Just yesterday, I was chatting with Mark Ferrari, my good friend and artist/author extraordinaire, about this post’s topic. And while I may butcher what he said more elegantly to me then, I subscribe to his notion that:

“the essence of art is to take the internal and make it external so that others may experience it as the artist experiences it in their mind.”

Mark Ferrari (paraphrased)

That’s it. Everything is mere window-dressing, or more specifically technical aspects of the craft to make art.

Whether you use traditional processes and mediums such as oils, gouaches, watercolors or use, as I do, digital matters very little to whether something is art or not. These tools do not add to or detract from the value of the thing created. What really matters, and who is ultimately an arbitrator of the goodness of the art, is primarily the artist and secondarily the viewers of the art. Primarily the artist as only they know if what they created is true to the imagined internal concept they had. Secondarily the viewers as they can only affirm or deny whether the art they experience conforms to the expressed ideas of the artist. Note, you can invert the priority of primary and secondary, but then this is difference by degrees but not of type.

The faces of our new overlords?

Based on this definition of art – which I believe is the only honest definition of art one can make – then the advent of AI bots to generate (or assist) with the creation of art in no way influences whether something is art or not. Or whether someone is an artist or not. To be clear: art itself is devoid of relationship to the means of its creation. The only question then is if the tools enhance or impede the artists ability to meet their own intent.

I do not foresee a world where art loses its meaning with the advent of these tools; quite the contrary, we will see art continue to evolve as these tools, and yet to be imaged one, evolve. Just as it did with the advent of oils. And camera obscura and lucida. And photography. And Photoshop. And now AI-generated art.

The question is not even when this revolution will occur, it’s already happening. We see professional artists learning how to incorporate Midjourney and other AI generative tools into their workflows from game asset creation to creating a graphic novel in a day to proof of concept web design.

The bigger question is to where will these tool take us? For myself, I think these tools will continue to help bridge that gap between what we as artists imagine and what we dare to create. And that is an exciting thing indeed.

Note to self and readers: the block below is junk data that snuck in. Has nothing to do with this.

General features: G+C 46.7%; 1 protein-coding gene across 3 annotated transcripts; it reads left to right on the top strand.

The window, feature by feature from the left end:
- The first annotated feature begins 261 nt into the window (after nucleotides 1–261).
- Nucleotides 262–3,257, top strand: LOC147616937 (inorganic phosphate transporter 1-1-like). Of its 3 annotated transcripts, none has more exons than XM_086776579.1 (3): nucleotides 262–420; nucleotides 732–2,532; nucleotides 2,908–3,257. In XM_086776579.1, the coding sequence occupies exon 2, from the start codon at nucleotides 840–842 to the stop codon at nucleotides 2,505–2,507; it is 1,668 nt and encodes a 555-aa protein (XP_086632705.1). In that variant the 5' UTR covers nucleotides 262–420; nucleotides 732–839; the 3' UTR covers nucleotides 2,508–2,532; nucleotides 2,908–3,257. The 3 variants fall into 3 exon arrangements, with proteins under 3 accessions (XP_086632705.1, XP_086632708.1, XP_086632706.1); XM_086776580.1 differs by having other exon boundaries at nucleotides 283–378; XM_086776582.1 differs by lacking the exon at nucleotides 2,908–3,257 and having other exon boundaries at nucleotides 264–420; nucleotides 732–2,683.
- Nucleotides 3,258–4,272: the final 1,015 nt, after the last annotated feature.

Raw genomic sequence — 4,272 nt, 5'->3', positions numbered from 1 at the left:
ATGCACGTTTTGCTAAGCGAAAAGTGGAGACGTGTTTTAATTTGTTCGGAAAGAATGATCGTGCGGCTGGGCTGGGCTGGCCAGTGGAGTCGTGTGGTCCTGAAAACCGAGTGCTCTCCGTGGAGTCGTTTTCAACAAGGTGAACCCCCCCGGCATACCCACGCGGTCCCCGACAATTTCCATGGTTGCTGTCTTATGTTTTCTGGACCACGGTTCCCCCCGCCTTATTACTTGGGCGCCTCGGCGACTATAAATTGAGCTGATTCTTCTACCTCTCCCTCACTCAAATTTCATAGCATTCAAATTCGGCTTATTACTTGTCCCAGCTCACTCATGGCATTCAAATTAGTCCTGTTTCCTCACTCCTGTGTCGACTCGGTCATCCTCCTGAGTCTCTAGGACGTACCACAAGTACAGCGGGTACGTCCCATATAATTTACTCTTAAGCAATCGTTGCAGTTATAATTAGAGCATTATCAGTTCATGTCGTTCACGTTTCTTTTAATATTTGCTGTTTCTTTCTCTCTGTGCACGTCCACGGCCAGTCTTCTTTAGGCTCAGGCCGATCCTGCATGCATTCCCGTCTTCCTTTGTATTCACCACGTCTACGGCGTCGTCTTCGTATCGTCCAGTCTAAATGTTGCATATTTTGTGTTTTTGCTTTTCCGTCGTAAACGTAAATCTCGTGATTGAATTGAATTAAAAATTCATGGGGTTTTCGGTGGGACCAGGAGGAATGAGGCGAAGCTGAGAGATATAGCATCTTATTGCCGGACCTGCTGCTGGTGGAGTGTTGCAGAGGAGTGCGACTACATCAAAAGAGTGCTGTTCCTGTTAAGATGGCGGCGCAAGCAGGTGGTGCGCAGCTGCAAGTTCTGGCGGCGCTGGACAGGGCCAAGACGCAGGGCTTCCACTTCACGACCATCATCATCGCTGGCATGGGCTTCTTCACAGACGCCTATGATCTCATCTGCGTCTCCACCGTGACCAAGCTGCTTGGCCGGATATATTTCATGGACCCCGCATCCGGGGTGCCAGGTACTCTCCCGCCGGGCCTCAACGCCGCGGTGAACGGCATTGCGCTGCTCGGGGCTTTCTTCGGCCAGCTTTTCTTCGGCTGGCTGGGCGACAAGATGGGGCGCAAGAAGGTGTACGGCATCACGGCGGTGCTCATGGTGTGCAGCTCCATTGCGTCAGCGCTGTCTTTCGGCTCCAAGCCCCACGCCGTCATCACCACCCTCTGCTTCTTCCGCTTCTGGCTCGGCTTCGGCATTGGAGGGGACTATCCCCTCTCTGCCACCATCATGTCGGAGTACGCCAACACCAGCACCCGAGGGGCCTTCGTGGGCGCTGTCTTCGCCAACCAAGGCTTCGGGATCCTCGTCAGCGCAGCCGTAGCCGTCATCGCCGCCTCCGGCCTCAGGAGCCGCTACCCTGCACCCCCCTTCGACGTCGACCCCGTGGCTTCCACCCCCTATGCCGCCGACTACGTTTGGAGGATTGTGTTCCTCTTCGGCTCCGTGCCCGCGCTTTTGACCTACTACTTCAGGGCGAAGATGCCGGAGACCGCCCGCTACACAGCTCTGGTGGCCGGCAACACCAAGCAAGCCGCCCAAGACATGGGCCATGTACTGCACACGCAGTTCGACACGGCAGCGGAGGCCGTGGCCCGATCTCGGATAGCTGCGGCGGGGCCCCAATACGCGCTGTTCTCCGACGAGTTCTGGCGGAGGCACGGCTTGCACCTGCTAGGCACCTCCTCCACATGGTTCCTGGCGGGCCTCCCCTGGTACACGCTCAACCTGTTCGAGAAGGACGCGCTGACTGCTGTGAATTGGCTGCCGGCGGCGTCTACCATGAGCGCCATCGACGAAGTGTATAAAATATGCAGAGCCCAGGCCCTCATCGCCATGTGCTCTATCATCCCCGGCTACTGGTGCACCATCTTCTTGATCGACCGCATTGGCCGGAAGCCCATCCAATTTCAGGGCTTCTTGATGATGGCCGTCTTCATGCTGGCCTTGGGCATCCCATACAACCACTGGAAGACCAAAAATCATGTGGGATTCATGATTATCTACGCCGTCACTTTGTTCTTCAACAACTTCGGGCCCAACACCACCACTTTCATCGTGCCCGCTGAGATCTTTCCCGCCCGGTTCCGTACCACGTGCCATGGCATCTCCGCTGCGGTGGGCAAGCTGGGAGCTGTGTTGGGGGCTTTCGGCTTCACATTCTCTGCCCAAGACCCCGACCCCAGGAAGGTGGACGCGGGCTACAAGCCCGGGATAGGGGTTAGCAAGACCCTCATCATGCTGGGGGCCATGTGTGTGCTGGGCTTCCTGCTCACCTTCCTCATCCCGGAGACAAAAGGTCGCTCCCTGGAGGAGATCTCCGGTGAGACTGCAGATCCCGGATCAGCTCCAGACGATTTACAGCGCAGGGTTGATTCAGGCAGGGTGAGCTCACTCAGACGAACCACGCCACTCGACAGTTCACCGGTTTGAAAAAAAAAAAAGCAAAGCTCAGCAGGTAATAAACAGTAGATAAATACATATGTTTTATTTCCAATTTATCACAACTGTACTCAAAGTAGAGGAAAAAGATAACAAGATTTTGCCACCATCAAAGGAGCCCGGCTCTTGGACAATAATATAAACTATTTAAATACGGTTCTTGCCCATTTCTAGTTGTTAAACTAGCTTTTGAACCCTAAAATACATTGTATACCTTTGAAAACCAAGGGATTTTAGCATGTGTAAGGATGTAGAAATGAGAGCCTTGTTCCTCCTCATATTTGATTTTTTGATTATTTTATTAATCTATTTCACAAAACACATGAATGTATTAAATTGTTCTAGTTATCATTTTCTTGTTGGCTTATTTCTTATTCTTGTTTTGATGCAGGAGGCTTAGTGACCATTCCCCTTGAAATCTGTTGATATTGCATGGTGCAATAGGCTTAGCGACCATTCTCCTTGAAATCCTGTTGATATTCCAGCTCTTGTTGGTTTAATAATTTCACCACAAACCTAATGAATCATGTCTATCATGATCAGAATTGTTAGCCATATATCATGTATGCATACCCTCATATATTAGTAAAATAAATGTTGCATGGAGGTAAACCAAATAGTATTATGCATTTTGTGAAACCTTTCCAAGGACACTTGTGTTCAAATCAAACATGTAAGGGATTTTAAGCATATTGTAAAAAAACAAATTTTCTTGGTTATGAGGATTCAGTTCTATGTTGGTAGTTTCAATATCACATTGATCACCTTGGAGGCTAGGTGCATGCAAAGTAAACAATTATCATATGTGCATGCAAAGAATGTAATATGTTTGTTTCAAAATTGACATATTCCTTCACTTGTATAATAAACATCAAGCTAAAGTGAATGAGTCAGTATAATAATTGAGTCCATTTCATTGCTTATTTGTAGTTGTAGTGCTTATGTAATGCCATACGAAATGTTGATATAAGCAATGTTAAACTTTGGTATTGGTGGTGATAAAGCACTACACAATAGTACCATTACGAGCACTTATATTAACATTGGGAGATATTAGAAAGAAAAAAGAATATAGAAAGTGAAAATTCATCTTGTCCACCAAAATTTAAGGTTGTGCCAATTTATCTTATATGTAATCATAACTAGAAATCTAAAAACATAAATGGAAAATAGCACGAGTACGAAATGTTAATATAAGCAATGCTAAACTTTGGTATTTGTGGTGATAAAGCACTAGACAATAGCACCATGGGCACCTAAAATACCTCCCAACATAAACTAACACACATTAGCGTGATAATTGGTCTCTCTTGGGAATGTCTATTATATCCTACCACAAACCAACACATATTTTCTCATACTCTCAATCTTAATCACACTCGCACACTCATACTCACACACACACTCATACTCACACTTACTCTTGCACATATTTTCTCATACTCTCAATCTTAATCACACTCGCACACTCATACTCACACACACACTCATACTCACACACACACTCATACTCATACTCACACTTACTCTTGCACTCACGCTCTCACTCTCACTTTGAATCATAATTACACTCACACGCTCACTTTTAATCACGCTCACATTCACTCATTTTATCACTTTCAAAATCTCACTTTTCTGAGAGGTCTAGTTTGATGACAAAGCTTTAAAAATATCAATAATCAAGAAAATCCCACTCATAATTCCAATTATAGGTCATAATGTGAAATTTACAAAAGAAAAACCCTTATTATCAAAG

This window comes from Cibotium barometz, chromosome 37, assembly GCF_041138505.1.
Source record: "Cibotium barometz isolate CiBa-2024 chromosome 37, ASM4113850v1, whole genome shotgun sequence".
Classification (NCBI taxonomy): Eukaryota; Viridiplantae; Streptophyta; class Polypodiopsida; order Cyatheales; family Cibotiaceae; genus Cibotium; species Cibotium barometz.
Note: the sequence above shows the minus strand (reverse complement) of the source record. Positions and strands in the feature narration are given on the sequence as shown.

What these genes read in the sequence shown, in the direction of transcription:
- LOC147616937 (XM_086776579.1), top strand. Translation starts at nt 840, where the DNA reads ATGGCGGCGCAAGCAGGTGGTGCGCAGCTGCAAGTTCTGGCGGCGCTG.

I, for one, welcome our new benevolent artlords.

Note: all images in this post are all generated by the author using Midjourney.

Product Over Process & What is Art

I thought I would take a moment to share my thoughts that have been percolating for awhile now. In particular, I wanted to address something I’ve heard or otherwise read online around the lines of “what is art?” or “is that legitimate art?” or even “does this constitute cheating in art?” I thought I would minimally attempt to answer these questions head-on, if for no other reason to state what I think is art; note the emphasis is on my opinion. You may disagree, of course; but, hopefully you find this discourse useful.

Continue reading “Product Over Process & What is Art”

Art Fundamentals no 2: Values vs Color

This post is much more one of a pragmatic conversation on whether to “glaze colors over values” or “directly paint with colors”. Before I get further, let it be known that I don’t think you can take the strong form of this argument, in that it is perfectly fine to side on either side of the debate and be right — for yourself. That all said, it is nonetheless a perennial debate found online at various sites and critique circles, and upon reflection I found the underlying arguments worth investigating in so much as they elucidate the nature of light and color, and inform the artist of various dimensions that must be solved to successfully create realistic renders.

Continue reading “Art Fundamentals no 2: Values vs Color”

Art Fundamentals No 1: Color Theory

I fully admit I have no formal training in art. I certainly appreciate that this is not some declaration of any innate talent; but, more that it is an acknowledgement that I have a great deficit in knowledge that impairs my ability to improve my skills.  Ask any artist and you are likely to get a variety of responses to “the fundamentals” albeit they tend to center around shape, form, values, anatomy, and color theory.  And its this latter one, color theory, that I want to spend a bit of time sharing what I’ve learned thus far, along with provide a bunch of resources (mostly online) that I think are worthy of further exploration.

Continue reading “Art Fundamentals No 1: Color Theory”